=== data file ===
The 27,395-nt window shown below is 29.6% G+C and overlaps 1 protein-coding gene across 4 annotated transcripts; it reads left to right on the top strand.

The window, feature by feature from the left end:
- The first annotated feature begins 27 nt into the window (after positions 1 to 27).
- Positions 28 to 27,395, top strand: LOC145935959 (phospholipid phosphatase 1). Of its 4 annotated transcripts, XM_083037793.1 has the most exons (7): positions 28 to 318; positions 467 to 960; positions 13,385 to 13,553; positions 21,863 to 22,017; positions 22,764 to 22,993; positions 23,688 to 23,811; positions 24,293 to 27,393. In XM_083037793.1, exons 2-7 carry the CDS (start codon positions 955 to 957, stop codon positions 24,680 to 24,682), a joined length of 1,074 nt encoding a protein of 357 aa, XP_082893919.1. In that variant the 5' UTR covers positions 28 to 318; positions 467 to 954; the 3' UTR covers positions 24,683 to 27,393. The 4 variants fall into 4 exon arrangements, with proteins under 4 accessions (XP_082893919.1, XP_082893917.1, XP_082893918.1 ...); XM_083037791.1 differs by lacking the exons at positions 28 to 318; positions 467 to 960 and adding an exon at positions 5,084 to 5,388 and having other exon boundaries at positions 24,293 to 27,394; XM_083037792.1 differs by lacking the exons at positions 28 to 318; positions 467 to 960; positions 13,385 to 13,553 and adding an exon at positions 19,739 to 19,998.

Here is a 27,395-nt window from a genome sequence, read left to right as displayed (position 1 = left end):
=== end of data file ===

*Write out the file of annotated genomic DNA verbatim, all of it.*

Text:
The 27,395-nt window shown below is 29.6% G+C and overlaps 1 protein-coding gene across 4 annotated transcripts; it reads left to right on the top strand.

The window, feature by feature from the left end:
- The first annotated feature begins 27 nt into the window (after positions 1 to 27).
- Positions 28 to 27,395, top strand: LOC145935959 (phospholipid phosphatase 1). Of its 4 annotated transcripts, XM_083037793.1 has the most exons (7): positions 28 to 318; positions 467 to 960; positions 13,385 to 13,553; positions 21,863 to 22,017; positions 22,764 to 22,993; positions 23,688 to 23,811; positions 24,293 to 27,393. In XM_083037793.1, exons 2-7 carry the CDS (start codon positions 955 to 957, stop codon positions 24,680 to 24,682), a joined length of 1,074 nt encoding a protein of 357 aa, XP_082893919.1. In that variant the 5' UTR covers positions 28 to 318; positions 467 to 954; the 3' UTR covers positions 24,683 to 27,393. The 4 variants fall into 4 exon arrangements, with proteins under 4 accessions (XP_082893919.1, XP_082893917.1, XP_082893918.1 ...); XM_083037791.1 differs by lacking the exons at positions 28 to 318; positions 467 to 960 and adding an exon at positions 5,084 to 5,388 and having other exon boundaries at positions 24,293 to 27,394; XM_083037792.1 differs by lacking the exons at positions 28 to 318; positions 467 to 960; positions 13,385 to 13,553 and adding an exon at positions 19,739 to 19,998.

Here is a 27,395-nt window from a genome sequence, read left to right as displayed (position 1 = left end):